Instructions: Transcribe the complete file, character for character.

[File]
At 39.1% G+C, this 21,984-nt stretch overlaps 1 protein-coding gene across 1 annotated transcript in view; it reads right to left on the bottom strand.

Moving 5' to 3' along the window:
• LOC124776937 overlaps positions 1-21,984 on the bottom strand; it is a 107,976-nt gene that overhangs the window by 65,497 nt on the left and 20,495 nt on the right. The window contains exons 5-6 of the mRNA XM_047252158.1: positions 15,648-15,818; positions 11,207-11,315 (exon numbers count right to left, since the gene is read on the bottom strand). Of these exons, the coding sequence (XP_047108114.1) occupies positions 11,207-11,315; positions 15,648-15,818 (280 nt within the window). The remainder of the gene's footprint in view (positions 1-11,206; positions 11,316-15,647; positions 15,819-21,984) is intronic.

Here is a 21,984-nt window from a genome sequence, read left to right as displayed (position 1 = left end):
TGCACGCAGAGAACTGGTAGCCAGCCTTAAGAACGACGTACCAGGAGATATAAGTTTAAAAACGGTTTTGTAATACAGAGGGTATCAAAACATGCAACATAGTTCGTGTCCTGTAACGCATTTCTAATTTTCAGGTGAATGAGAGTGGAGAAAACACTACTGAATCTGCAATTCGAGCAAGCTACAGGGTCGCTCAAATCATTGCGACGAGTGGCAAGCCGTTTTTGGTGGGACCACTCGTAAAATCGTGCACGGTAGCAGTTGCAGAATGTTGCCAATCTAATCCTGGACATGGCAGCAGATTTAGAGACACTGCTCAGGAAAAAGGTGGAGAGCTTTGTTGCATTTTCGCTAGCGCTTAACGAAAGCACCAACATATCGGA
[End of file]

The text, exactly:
At 39.1% G+C, this 21,984-nt stretch overlaps 1 protein-coding gene across 1 annotated transcript in view; it reads right to left on the bottom strand.

Moving 5' to 3' along the window:
• LOC124776937 overlaps positions 1-21,984 on the bottom strand; it is a 107,976-nt gene that overhangs the window by 65,497 nt on the left and 20,495 nt on the right. The window contains exons 5-6 of the mRNA XM_047252158.1: positions 15,648-15,818; positions 11,207-11,315 (exon numbers count right to left, since the gene is read on the bottom strand). Of these exons, the coding sequence (XP_047108114.1) occupies positions 11,207-11,315; positions 15,648-15,818 (280 nt within the window). The remainder of the gene's footprint in view (positions 1-11,206; positions 11,316-15,647; positions 15,819-21,984) is intronic.

Here is a 21,984-nt window from a genome sequence, read left to right as displayed (position 1 = left end):
TGCACGCAGAGAACTGGTAGCCAGCCTTAAGAACGACGTACCAGGAGATATAAGTTTAAAAACGGTTTTGTAATACAGAGGGTATCAAAACATGCAACATAGTTCGTGTCCTGTAACGCATTTCTAATTTTCAGGTGAATGAGAGTGGAGAAAACACTACTGAATCTGCAATTCGAGCAAGCTACAGGGTCGCTCAAATCATTGCGACGAGTGGCAAGCCGTTTTTGGTGGGACCACTCGTAAAATCGTGCACGGTAGCAGTTGCAGAATGTTGCCAATCTAATCCTGGACATGGCAGCAGATTTAGAGACACTGCTCAGGAAAAAGGTGGAGAGCTTTGTTGCATTTTCGCTAGCGCTTAACGAAAGCACCAACATATCGGA